Alternative and humanist funerals
Nowadays, more and more people are aware that the 'traditional funeral' is just one of many possible funeral options available to them. And with more people than ever taking the progressive decision to plan their funeral years ahead, there's a clear trend away from black clothes, black cars and traditional coffins. There's also much more likelihood that they'll be opting for a non-religious or humanist funeral and alternative burial instead. Indeed, even the name of the ceremony is changing as people increasingly opt for a 'celebration of life' or a 'thanksgiving' instead of a conventional religious or secular funeral.
What's more, with many people choosing not to live according to religious principles, or to hold accepted views on life and death, there's increasing demand for the humanist funeral with its focus on the life of the deceased rather than a passing to an 'afterlife'.
Alternative funeral services are legal
You're not alone if you think there are strict legal constraints on the format and procedure for your funeral. Though many people still think they can't deviate from a 'standard funeral procedure', this simply isn't true:
- You do not actually have to hold a funeral ceremony
- You aren't legally required to have a specific type of ceremony
- Licensed buildings aren't required (except for Anglican services in England)
- Burial is allowed on private land with the landowner's permission
- A clergyman isn't required
- You needn't have a traditional pine coffin
And if, as many people do, you have strong environmental concerns, the latest alternative funeral ideas offer all sorts of 'green' possibilities for a religious or non religious funeral service. Even the range of burial containers has increased, with biodegradable shrouds, wicker coffins and bamboo caskets now readily available and more than 200 woodland burial sites currently operating in the UK.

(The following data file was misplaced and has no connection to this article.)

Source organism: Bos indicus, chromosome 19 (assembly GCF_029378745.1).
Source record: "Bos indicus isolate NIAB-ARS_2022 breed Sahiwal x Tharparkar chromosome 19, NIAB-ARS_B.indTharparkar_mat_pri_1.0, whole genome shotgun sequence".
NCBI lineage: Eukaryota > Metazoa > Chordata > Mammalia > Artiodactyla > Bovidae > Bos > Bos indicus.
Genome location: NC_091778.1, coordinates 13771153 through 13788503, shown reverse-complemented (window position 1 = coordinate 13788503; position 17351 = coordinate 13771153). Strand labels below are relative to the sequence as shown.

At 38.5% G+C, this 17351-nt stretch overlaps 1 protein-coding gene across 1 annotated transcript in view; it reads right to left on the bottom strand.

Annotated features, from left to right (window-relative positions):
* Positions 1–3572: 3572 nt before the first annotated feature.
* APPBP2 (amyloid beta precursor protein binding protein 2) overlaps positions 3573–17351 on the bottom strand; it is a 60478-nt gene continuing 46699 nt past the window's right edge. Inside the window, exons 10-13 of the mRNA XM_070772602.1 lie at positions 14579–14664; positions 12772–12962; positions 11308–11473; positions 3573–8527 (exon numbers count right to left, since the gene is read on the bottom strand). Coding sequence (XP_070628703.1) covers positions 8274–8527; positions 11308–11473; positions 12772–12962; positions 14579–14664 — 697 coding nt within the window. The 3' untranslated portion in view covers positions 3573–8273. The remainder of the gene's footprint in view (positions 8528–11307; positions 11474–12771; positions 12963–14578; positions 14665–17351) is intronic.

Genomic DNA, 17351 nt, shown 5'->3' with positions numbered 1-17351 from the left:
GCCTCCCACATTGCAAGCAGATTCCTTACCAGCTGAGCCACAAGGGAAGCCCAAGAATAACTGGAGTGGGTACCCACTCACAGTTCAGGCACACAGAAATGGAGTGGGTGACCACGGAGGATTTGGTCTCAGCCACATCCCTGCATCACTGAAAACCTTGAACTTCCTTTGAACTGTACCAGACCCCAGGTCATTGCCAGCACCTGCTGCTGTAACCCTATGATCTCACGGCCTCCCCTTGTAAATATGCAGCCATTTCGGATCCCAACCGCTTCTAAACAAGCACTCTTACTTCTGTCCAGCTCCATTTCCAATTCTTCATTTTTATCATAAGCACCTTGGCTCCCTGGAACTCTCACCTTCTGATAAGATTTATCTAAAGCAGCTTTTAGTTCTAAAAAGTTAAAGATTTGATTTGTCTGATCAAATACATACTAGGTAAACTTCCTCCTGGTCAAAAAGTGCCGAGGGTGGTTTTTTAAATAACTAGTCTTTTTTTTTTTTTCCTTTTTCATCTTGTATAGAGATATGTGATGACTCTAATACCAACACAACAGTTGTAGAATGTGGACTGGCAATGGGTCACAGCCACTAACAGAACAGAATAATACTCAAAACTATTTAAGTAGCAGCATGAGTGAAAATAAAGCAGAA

A humanist funeral or memorial ceremony is much more appropriate for people who chose to live without religious principles and without holding accepted views about life and death. With a non religious funeral, there's no preoccupation with the 'afterlife' that is an intrinsic part of other beliefs. Instead, the ceremony allows family and friends to concentrate on a joyous celebration of a life well lived and the connections made during the deceased's life.
Typically led by a humanist celebrant, a humanist funeral service contains nothing that should cause offense to anyone with religious beliefs. Instead, the ceremony is a heartfelt celebration of the deceased's life and a marvellous opportunity for loved ones to share their experience and express their feelings in a positive way.
Suggested reading about humanist burial and funeral planning:
A Humanist Funeral Service
Funerals Without God: Practical Guide to Nonreligious Funerals
Jane Wynne Willson
The Pagan funeral
According to Pagan belief, birth, growth, death, and rebirth form a cycle that determines the underlying order of the universe. Because there are no universally accepted rites or traditions to unify different forms of paganism, it's very difficult to find a 'standard' order of ceremony for a pagan funeral. There are, however, many resources on the internet and the general consensus of online opinion seems to be that the following stages should be present: